Can China maintain internet censorship? Misunderstanding of strict confinement in Shanghai makes it increasingly difficult

Partly due to a video that went viral about the lockdown in Shanghai, there is growing criticism of how China is dealing with corona. Normally, the government succeeds in censoring criticism, but the question is whether that succeeds as well, China experts say.

The Voices of April, that’s the name of the YouTube video with sound recordings of desperate Shanghai residents expressing their discontent with the strict lockdown there. The video went viral, even abroad. The Chinese government couldn’t stop that. This raises the question of whether China’s Internet censorship system is failing.

anarchist shrine

University professor Rogier Creemers has been studying the way China uses the Internet for years, which is completely different from what we do in the West, he says: “For us, the Internet started as an anarchist sanctuary where everything is allowed.”

“It happened when everyone thought that sooner or later the whole world would become a free market with a liberal democracy. The Internet was welcomed as a disruptor that would replace the old structures with better and more transparent models. Now we know that this is not the case.” the case.”

Useful, but with strict limitations

The Chinese have seen the Internet from the beginning as a technology that can be useful to the government and the party, if it is subject to very strict restrictions. The technology sector itself regulates these restrictions. The party has a firm finger in the cake with all the tech companies.

In addition, various authorities monitor companies. They do it with Artificial Intelligence (AI): everything is filtered for “suspicious” words like “Tinamen Square” or “Uyghurs”. And then there are the special officials, who watch out for more subtle criticism. They can touch companies on the fingers if necessary.

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vague rules

“The rules for Internet use are very vague on purpose,” says Creemers. “It really boils down to: don’t create problems. As a result, companies don’t know exactly where the line is and they make sure to stay within it.” That’s very smart, says the university professor, “because if the limit is clearly defined, you can also look for it.”

“Then they make sure that no criticism of the party or the ‘system’ is published. If that happens, someone from the Ministry of Propaganda will issue a warning. On quiet days, there may be a few dozen. But on busy days, which may number in the hundreds.” or thousands.”

‘More diverse than you think’

The editor-in-chief of the Whats on Weibo? news site, Manya Koetse, studies trends and developments in Chinese social media for businesses and other stakeholders. “It’s often portrayed as a kind of cat-and-mouse game between an oppressive government and rebellious citizens, but it’s much more diverse and dynamic than that.”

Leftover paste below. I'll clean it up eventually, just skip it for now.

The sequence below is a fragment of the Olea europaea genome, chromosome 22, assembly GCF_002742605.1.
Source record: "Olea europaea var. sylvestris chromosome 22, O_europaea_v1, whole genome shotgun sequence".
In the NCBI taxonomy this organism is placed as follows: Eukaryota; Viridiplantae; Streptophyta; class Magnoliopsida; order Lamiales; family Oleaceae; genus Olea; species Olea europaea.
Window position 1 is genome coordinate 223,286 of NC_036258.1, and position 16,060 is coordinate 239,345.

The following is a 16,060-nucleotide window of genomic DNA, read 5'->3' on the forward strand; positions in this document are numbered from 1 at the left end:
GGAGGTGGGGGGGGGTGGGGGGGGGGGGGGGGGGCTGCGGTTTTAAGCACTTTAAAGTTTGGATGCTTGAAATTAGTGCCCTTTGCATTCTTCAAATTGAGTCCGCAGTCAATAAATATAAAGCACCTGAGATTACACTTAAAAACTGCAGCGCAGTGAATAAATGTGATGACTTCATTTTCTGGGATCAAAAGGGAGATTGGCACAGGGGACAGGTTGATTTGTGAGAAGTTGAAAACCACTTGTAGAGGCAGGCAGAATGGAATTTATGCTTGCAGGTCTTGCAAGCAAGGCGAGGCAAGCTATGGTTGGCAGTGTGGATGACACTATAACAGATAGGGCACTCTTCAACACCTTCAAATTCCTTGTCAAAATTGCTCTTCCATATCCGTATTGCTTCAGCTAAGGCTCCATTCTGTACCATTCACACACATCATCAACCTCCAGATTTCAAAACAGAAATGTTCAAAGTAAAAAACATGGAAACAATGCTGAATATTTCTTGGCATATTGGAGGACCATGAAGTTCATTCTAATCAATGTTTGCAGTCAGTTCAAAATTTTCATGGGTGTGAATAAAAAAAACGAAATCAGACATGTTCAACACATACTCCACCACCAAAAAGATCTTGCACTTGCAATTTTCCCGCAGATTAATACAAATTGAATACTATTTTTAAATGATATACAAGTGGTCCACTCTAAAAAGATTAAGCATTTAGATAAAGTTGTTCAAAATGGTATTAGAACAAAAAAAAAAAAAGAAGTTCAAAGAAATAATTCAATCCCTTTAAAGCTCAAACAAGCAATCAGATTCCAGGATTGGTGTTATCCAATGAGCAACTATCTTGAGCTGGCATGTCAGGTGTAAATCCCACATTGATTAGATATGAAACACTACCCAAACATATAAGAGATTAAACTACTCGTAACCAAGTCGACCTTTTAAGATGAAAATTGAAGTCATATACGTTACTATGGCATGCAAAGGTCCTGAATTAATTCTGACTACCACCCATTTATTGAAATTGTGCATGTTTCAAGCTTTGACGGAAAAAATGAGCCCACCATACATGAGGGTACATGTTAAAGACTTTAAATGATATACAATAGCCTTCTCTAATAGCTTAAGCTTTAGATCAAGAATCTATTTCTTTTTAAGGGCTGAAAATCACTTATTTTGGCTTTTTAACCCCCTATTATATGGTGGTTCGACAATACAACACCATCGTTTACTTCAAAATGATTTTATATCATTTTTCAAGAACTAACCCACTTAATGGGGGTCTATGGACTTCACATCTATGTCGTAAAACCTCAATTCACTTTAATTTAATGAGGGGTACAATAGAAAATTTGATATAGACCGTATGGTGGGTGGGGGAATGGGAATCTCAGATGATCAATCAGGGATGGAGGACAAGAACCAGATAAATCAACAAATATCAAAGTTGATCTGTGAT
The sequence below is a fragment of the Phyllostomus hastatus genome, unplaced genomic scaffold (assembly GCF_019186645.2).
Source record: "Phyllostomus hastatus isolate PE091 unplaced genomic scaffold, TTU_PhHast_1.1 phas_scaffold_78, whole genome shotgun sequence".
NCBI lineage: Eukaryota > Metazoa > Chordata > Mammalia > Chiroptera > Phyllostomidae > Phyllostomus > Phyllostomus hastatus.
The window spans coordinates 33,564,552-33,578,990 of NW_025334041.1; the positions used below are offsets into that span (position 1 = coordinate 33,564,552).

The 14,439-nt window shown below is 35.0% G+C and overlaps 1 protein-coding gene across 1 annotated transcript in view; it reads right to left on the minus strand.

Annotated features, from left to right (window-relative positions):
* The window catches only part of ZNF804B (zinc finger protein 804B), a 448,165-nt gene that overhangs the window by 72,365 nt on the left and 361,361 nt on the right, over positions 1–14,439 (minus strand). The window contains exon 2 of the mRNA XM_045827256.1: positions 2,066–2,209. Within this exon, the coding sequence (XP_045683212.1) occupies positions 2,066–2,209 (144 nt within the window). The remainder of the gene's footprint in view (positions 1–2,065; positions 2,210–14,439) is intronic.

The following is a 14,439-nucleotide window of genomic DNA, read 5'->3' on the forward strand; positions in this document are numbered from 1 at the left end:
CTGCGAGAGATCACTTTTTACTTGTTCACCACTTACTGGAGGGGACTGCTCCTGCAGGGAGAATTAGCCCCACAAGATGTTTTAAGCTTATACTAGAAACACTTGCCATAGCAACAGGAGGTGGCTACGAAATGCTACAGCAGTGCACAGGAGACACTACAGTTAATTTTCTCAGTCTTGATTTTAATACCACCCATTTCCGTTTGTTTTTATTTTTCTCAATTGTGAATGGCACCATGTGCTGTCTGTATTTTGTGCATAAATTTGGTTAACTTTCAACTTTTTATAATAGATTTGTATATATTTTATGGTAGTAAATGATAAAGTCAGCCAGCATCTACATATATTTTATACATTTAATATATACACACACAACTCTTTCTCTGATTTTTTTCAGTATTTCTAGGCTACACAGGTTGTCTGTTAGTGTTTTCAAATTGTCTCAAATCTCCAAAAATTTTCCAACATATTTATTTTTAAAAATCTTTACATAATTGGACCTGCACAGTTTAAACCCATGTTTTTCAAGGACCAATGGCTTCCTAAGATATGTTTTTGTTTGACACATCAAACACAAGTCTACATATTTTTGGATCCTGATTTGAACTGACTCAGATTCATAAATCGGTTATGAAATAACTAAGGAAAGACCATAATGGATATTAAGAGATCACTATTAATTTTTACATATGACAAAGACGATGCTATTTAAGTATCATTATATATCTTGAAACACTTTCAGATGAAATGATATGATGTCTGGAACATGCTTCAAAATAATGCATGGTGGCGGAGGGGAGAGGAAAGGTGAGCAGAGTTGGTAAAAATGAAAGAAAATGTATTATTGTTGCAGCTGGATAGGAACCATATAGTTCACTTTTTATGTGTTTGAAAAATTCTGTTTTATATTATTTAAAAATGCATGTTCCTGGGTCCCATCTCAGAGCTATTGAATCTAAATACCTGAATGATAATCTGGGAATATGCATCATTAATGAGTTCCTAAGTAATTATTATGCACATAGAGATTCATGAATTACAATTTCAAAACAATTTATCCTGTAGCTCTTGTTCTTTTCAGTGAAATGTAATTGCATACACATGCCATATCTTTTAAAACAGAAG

There are so many platforms and they all respond to each other, he explains. “Companies, state media, brands and NGOs, they all have their own interests and strategies. And they also take advantage of each other.”

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State media can easily misrepresent and frame statements on the Internet in their own way, Koetse knows. According to her, a collectively felt indignation is used more intelligently.

“When the young doctor Wen Liang, who had warned about the corona virus, died, there was also a huge wave of protest. Then it was cleverly reversed, making him a kind of hero.”

outrage disappears

“Add to that story something about incapable local administrators being sanctioned. Then Beijing steps in and makes things right. Usually the outrage goes away, as does the criticism questioning the system.”

According to Creemers, the question is whether this will also happen with criticism of the lockdown approach in Shanghai: “Certainly local administrators in Shanghai will be fired. But there will not be a completely different course. For this, the Chinese leader Xi has to Jinping too identified with the current policy of extremely strict lockdowns to keep the number of infections as low as possible.”

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loss of prestige

But there is much less understanding of that policy with the omikron variant. In the West, after mass vaccinations and less strict lockdowns, omikron caused much less damage than earlier variants. Those old variants even disappeared.

The worst seems to be behind us in Europe and the United States, while Shanghai, the largest and most important city in China, is on the brink of the abyss. But China cannot follow Western policy now: that would be a loss of prestige for Xi Jinping.

exciting weeks

According to China experts Creemers and Koetse, it is very exciting what the next 2 weeks will look like. “If Shanghai manages to recover and no more cities like Beijing are locked down, then everything can still be managed,” Koetse suspects.

“Maybe soon, just like in Wuhan, they will celebrate the ‘victory over the virus’ with lots of fireworks. But many citizens now have been directly involved in very heartbreaking situations as a result of the lockdown. A city like Beijing hits you I don’t know.” what’s happening”.

‘The party will survive’

“If things get out of control, Xi Jinping risks the necessary opposition at the next party congress, where he wants to extend his mandate again,” Creemers thinks.

“It could go wrong for Xi Jinping, but the party itself will survive. That party also survived Mao. It is located in China in so many sectors of society and therefore also on the Internet. It will not really disappear with the publication of a video, no matter how many times it is shared.

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